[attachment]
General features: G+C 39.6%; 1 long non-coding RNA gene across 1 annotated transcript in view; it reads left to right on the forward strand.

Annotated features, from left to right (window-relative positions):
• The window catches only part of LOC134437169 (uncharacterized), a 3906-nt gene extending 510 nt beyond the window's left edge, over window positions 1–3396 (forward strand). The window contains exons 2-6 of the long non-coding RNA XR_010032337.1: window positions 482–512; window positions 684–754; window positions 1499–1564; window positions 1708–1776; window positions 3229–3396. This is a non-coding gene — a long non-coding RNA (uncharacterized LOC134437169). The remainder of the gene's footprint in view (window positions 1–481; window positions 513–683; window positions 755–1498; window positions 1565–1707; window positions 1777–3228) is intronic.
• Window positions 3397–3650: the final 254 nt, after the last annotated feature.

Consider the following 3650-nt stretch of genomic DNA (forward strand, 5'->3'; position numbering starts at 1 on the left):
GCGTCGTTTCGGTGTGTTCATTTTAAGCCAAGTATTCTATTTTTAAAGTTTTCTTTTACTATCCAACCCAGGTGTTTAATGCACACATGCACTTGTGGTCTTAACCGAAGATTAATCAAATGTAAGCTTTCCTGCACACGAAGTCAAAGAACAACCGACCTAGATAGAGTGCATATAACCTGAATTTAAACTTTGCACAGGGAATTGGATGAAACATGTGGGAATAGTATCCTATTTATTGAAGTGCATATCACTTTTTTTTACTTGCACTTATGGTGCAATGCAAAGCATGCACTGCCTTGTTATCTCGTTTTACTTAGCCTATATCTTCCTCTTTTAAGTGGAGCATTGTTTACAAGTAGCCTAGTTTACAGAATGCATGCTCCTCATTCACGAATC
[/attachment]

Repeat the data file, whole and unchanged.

General features: G+C 39.6%; 1 long non-coding RNA gene across 1 annotated transcript in view; it reads left to right on the forward strand.

Annotated features, from left to right (window-relative positions):
• The window catches only part of LOC134437169 (uncharacterized), a 3906-nt gene extending 510 nt beyond the window's left edge, over window positions 1–3396 (forward strand). The window contains exons 2-6 of the long non-coding RNA XR_010032337.1: window positions 482–512; window positions 684–754; window positions 1499–1564; window positions 1708–1776; window positions 3229–3396. This is a non-coding gene — a long non-coding RNA (uncharacterized LOC134437169). The remainder of the gene's footprint in view (window positions 1–481; window positions 513–683; window positions 755–1498; window positions 1565–1707; window positions 1777–3228) is intronic.
• Window positions 3397–3650: the final 254 nt, after the last annotated feature.

Consider the following 3650-nt stretch of genomic DNA (forward strand, 5'->3'; position numbering starts at 1 on the left):
GCGTCGTTTCGGTGTGTTCATTTTAAGCCAAGTATTCTATTTTTAAAGTTTTCTTTTACTATCCAACCCAGGTGTTTAATGCACACATGCACTTGTGGTCTTAACCGAAGATTAATCAAATGTAAGCTTTCCTGCACACGAAGTCAAAGAACAACCGACCTAGATAGAGTGCATATAACCTGAATTTAAACTTTGCACAGGGAATTGGATGAAACATGTGGGAATAGTATCCTATTTATTGAAGTGCATATCACTTTTTTTTACTTGCACTTATGGTGCAATGCAAAGCATGCACTGCCTTGTTATCTCGTTTTACTTAGCCTATATCTTCCTCTTTTAAGTGGAGCATTGTTTACAAGTAGCCTAGTTTACAGAATGCATGCTCCTCATTCACGAATC